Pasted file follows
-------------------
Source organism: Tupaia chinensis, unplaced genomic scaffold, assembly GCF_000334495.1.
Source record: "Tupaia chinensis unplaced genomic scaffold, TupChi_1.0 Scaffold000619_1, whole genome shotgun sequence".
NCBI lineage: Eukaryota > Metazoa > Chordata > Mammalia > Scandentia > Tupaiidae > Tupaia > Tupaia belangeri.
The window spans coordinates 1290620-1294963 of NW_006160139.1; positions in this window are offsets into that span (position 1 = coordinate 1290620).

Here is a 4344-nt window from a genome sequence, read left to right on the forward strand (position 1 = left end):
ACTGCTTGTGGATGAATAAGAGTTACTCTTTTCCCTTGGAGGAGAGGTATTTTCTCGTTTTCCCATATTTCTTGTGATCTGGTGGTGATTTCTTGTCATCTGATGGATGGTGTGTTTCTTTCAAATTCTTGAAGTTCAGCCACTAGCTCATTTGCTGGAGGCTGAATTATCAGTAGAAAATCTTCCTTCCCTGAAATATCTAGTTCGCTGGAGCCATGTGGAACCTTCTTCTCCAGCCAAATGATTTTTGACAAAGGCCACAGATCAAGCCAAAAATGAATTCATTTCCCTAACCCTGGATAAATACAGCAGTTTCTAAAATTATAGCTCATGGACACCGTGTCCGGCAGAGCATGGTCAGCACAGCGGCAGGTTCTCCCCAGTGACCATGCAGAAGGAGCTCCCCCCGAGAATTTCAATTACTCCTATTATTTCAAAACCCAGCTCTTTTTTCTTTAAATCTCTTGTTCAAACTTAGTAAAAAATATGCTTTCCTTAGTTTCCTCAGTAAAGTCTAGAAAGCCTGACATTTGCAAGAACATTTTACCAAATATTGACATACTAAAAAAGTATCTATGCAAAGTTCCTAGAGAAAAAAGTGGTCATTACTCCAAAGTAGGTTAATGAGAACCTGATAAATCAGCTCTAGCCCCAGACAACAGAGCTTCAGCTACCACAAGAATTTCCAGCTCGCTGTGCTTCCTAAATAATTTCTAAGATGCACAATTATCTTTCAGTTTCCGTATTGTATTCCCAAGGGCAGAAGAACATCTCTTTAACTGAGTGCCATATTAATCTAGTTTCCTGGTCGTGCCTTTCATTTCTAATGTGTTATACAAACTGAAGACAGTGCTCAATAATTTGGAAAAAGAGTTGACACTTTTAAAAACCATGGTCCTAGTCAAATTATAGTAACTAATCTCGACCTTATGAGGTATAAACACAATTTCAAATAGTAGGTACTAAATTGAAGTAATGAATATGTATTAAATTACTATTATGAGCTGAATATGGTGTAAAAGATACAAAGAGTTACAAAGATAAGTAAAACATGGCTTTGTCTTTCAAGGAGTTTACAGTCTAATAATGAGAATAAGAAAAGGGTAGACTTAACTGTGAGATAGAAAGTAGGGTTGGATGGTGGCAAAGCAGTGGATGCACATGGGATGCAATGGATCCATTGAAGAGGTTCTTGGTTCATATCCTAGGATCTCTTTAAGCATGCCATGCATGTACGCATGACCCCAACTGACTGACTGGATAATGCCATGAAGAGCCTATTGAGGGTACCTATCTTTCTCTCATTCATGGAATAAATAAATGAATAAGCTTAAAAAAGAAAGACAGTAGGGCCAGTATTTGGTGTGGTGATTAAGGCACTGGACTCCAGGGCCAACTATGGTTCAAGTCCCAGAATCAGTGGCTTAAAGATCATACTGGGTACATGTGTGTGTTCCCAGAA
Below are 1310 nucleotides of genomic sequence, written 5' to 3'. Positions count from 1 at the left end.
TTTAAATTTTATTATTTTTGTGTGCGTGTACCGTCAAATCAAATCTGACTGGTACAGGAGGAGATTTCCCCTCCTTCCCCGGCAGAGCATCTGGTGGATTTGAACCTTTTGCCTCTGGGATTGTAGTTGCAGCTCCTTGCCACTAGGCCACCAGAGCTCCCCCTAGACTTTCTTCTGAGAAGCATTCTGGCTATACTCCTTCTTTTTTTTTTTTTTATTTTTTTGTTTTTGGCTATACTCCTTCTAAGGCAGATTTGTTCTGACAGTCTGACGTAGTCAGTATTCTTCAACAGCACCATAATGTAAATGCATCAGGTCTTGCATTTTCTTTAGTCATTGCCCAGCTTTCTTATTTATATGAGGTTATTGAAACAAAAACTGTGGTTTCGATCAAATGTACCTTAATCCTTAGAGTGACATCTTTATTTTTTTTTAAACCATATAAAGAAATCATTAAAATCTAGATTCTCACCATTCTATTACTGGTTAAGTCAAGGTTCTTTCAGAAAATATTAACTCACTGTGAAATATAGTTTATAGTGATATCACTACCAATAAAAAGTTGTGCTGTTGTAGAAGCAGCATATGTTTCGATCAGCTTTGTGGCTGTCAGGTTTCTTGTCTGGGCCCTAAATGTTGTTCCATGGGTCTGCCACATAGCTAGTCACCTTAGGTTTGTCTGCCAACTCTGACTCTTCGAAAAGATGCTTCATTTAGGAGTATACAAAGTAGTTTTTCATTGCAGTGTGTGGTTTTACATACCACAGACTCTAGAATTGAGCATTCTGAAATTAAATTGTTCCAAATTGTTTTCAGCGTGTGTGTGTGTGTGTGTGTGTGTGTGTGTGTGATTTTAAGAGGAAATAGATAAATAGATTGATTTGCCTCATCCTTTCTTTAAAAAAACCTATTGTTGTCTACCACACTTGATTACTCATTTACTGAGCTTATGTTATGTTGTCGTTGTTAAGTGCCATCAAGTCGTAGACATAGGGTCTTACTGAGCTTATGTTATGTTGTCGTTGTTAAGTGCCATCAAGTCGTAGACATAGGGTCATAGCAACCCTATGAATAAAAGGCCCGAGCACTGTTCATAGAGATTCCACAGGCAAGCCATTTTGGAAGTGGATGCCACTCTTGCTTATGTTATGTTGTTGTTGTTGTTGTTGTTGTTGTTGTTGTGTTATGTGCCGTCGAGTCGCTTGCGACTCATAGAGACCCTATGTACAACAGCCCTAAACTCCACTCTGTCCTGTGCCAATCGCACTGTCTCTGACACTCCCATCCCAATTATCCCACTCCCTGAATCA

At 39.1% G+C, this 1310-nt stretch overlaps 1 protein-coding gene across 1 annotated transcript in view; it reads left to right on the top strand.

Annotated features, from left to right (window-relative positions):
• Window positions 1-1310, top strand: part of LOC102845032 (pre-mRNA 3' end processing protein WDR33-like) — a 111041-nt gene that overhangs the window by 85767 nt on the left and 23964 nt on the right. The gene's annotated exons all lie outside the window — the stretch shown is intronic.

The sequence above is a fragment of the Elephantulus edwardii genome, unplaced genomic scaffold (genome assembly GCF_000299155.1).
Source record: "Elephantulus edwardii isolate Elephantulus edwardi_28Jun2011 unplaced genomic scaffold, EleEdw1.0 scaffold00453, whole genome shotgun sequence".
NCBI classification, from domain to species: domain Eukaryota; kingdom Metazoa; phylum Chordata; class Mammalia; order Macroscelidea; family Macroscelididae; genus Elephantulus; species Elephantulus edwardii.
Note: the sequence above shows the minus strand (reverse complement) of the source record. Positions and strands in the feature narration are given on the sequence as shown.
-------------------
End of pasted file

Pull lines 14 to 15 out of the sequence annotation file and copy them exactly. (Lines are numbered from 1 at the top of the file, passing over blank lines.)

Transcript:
NCBI classification, from domain to species: domain Eukaryota; kingdom Metazoa; phylum Chordata; class Mammalia; order Macroscelidea; family Macroscelididae; genus Elephantulus; species Elephantulus edwardii.
Note: the sequence above shows the minus strand (reverse complement) of the source record. Positions and strands in the feature narration are given on the sequence as shown.